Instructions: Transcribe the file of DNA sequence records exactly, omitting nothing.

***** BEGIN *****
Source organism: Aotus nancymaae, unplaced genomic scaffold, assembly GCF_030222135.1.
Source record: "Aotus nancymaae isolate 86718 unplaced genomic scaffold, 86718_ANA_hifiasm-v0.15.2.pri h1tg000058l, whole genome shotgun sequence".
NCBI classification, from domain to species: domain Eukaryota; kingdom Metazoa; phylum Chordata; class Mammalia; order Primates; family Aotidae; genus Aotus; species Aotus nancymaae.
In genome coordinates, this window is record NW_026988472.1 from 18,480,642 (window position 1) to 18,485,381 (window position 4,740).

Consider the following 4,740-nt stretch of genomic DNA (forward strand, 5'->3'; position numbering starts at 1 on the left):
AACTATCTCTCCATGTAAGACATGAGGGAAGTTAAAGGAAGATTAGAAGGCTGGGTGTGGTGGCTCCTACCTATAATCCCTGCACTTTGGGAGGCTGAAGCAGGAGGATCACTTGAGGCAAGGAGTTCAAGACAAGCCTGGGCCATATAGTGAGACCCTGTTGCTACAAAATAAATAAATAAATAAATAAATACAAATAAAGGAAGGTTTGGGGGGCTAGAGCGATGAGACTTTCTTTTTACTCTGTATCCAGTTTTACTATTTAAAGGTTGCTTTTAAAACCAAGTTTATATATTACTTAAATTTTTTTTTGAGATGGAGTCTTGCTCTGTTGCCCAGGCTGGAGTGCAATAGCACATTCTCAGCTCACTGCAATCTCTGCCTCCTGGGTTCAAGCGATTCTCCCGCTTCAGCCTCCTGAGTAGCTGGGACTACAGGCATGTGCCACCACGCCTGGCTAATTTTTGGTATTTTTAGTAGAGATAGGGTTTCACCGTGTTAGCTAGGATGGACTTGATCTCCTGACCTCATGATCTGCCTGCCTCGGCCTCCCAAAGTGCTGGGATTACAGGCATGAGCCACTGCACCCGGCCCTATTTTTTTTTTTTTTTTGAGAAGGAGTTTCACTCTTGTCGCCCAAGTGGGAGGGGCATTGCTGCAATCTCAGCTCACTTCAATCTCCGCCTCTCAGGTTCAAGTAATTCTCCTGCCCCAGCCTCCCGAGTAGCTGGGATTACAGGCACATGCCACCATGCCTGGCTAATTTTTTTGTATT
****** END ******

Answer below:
Source organism: Aotus nancymaae, unplaced genomic scaffold, assembly GCF_030222135.1.
Source record: "Aotus nancymaae isolate 86718 unplaced genomic scaffold, 86718_ANA_hifiasm-v0.15.2.pri h1tg000058l, whole genome shotgun sequence".
NCBI classification, from domain to species: domain Eukaryota; kingdom Metazoa; phylum Chordata; class Mammalia; order Primates; family Aotidae; genus Aotus; species Aotus nancymaae.
In genome coordinates, this window is record NW_026988472.1 from 18,480,642 (window position 1) to 18,485,381 (window position 4,740).

Consider the following 4,740-nt stretch of genomic DNA (forward strand, 5'->3'; position numbering starts at 1 on the left):
AACTATCTCTCCATGTAAGACATGAGGGAAGTTAAAGGAAGATTAGAAGGCTGGGTGTGGTGGCTCCTACCTATAATCCCTGCACTTTGGGAGGCTGAAGCAGGAGGATCACTTGAGGCAAGGAGTTCAAGACAAGCCTGGGCCATATAGTGAGACCCTGTTGCTACAAAATAAATAAATAAATAAATAAATACAAATAAAGGAAGGTTTGGGGGGCTAGAGCGATGAGACTTTCTTTTTACTCTGTATCCAGTTTTACTATTTAAAGGTTGCTTTTAAAACCAAGTTTATATATTACTTAAATTTTTTTTTGAGATGGAGTCTTGCTCTGTTGCCCAGGCTGGAGTGCAATAGCACATTCTCAGCTCACTGCAATCTCTGCCTCCTGGGTTCAAGCGATTCTCCCGCTTCAGCCTCCTGAGTAGCTGGGACTACAGGCATGTGCCACCACGCCTGGCTAATTTTTGGTATTTTTAGTAGAGATAGGGTTTCACCGTGTTAGCTAGGATGGACTTGATCTCCTGACCTCATGATCTGCCTGCCTCGGCCTCCCAAAGTGCTGGGATTACAGGCATGAGCCACTGCACCCGGCCCTATTTTTTTTTTTTTTTTGAGAAGGAGTTTCACTCTTGTCGCCCAAGTGGGAGGGGCATTGCTGCAATCTCAGCTCACTTCAATCTCCGCCTCTCAGGTTCAAGTAATTCTCCTGCCCCAGCCTCCCGAGTAGCTGGGATTACAGGCACATGCCACCATGCCTGGCTAATTTTTTTGTATT